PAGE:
What are climate signals?

Climate signals are long-term trends or changes in the climate system due to human-caused greenhouse gas emissions. The ‘signals’ of human-caused climate change are distinct from the ‘noise’ of natural climate variability as well as other ways, such as aerosol pollution, that human activities can affect the climate.

Climate signals embody changes that are well-established through climate change attribution as well as changes that are widely accepted based on available scientific evidence (e.g. observations, modeling, or basic physics).

Examples of climate signals that are well-established through attribution science include temperature and precipitation extremes, sea level rise, and intensifying storms. Some climate signals are more elusive, however, such as decreased precipitation in the southwestern US or intensifying El Niño events. These and other signals are supported by observations and/or modeling but it can be difficult, due to data limitations or the complexity of the systems involved, for scientists to attribute – with the usual standard for statistical significance – the changes to human-caused greenhouse gas emissions. This does not mean the human fingerprint is absent from a signal under question, or even small. It simply means more evidence is needed to determine the nature and extent of human influence.

How do climate signals help explain climate change impacts in real time?

Climate signals serve as the middle links between greenhouse gas emissions and individual climate events. Climate events are environmental hazards or processes that human-caused greenhouse gas emissions have made more likely, severe, or damaging, such as heat waves, extreme storms or glacial retreat.

Rather than waiting for scientists to conduct a formal attribution analysis for a climate event, the Climate Signals platform links individual events to climate change by demonstrating how an event exemplifies, or is consistent with, long-term trends or changes expected in a warmer world as determined by attribution science as well as observations, modeling, and basic physics.


Greenhouse Gas Emissions

Heat trapping gasses, such as CO2 and methane, drive rising temperatures. Emission of CO2 also drives acidification of oceans.
Long-term trends, model projections, and basic physics link climate change to individual events.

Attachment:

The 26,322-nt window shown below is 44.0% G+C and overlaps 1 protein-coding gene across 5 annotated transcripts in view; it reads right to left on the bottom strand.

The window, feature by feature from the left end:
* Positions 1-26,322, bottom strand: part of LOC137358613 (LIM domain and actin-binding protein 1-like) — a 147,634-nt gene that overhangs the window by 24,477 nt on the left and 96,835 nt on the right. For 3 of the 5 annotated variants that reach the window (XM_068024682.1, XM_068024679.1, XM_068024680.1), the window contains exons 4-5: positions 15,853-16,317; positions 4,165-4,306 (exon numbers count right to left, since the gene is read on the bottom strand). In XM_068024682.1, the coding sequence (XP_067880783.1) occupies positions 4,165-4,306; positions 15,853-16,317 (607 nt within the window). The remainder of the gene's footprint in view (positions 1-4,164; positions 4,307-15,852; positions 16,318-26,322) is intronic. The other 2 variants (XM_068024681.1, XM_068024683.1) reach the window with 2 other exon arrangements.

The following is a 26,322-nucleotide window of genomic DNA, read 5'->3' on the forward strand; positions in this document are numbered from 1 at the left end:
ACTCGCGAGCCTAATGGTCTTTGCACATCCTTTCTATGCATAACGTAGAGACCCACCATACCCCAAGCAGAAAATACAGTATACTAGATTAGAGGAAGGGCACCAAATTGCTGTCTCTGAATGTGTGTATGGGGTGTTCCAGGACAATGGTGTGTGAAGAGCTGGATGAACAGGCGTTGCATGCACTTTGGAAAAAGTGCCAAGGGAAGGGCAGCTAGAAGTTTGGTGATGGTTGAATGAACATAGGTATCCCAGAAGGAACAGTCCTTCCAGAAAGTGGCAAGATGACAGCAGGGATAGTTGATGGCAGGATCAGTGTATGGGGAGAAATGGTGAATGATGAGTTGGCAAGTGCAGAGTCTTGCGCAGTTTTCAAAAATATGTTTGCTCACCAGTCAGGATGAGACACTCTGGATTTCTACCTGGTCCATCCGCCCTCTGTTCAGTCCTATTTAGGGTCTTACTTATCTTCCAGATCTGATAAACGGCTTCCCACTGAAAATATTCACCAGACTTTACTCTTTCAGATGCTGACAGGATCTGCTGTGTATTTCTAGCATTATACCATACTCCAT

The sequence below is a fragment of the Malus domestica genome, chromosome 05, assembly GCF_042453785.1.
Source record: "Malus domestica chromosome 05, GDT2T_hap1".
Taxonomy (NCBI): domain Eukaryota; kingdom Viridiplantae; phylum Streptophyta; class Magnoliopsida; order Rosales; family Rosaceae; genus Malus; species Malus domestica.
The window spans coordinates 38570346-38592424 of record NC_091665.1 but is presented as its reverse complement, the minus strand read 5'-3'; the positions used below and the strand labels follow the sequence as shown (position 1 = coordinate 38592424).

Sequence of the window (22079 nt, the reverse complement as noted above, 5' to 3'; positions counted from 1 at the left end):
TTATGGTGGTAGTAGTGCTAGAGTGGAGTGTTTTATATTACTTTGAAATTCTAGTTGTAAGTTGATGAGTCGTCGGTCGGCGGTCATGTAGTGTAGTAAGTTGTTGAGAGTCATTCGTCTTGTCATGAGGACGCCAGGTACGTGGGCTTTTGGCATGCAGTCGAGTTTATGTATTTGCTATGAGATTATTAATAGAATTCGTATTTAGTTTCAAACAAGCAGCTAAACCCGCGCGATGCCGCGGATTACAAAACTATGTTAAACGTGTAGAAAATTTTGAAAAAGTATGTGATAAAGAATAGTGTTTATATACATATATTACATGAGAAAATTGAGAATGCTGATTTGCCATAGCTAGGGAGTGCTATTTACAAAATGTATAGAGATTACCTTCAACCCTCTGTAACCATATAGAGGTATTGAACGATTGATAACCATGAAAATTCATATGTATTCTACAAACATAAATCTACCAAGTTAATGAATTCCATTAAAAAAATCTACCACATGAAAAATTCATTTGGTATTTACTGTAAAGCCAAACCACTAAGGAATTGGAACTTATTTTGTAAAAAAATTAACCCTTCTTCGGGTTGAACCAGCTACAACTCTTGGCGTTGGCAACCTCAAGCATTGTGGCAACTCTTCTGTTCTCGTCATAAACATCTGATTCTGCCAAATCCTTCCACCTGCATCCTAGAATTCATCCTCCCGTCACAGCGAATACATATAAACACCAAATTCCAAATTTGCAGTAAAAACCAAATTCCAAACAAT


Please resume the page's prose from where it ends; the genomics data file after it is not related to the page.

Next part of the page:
Long-term trends, model projections, and basic physics link climate change to individual events.
Long-term trends, model projections, and basic physics link climate change to individual events.

Climate Signals

Climate Event

Events are shaped by many factors. Increasingly climate change is a factor, particularly when climate change pushes systems past tipping points.

Select a pillar to filter signals

Air Mass Temperature Increase
Arctic Amplification
Extreme Heat and Heat Waves
Glacier and Ice Sheet Melt
Global Warming
Greenhouse Gas Emissions
Land Ice and Snow Cover Decline
Land Surface Temperature Increase
Permafrost Thaw
Precipitation Falls as Rain Instead of Snow
Sea Ice Decline
Sea Surface Temperature Increase
Season Creep/ Phenology Change
Snowpack Decline
Snowpack Melting Earlier and/or Faster
Atmospheric Moisture Increase
Extreme Precipitation Increase
Runoff and Flood Risk Increase
Total Precipitation Increase
Atmospheric Blocking Increase
Atmospheric River Change
Extreme El Niño Frequency Increase
Gulf Stream System Weakening
Hadley Cell Expansion
Large Scale Global Circulation Change/ Dynamical Changes
North Atlantic Surface Temperature Decrease
Ocean Acidification Increase
Southwestern US Precipitation Decrease
Surface Ozone Change
Surface Wind Speed Change
Drought Risk Increase
Land Surface Drying Increase
Intense Atlantic Hurricane Frequency Increase
Intense Cyclone, Hurricane, Typhoon Frequency Increase
Intense Northwest Pacific Typhoon Frequency Increase
Tropical Cyclone Steering Change
Wildfire Risk Increase
Coastal Flooding Increase
Sea Level Rise
Air Mass Temperature Increase
Storm Surge Increase
Thermal Expansion of the Ocean
Winter Storm Risk Increase
Coral Bleaching Increase
Habitat Shift or Decline
Parasite, Bacteria and Virus Population Increase
Pine Beetle Outbreaks
Heat-Related Illness Increase
Infectious Gastrointestinal Disease Risk Increase
Respiratory Disease Risk Increase
Vector-Borne Disease Risk Increase
Storm Intensity Increase
Tornado Risk Increase
Wind Damage Risk Increase
What are Climate Signals?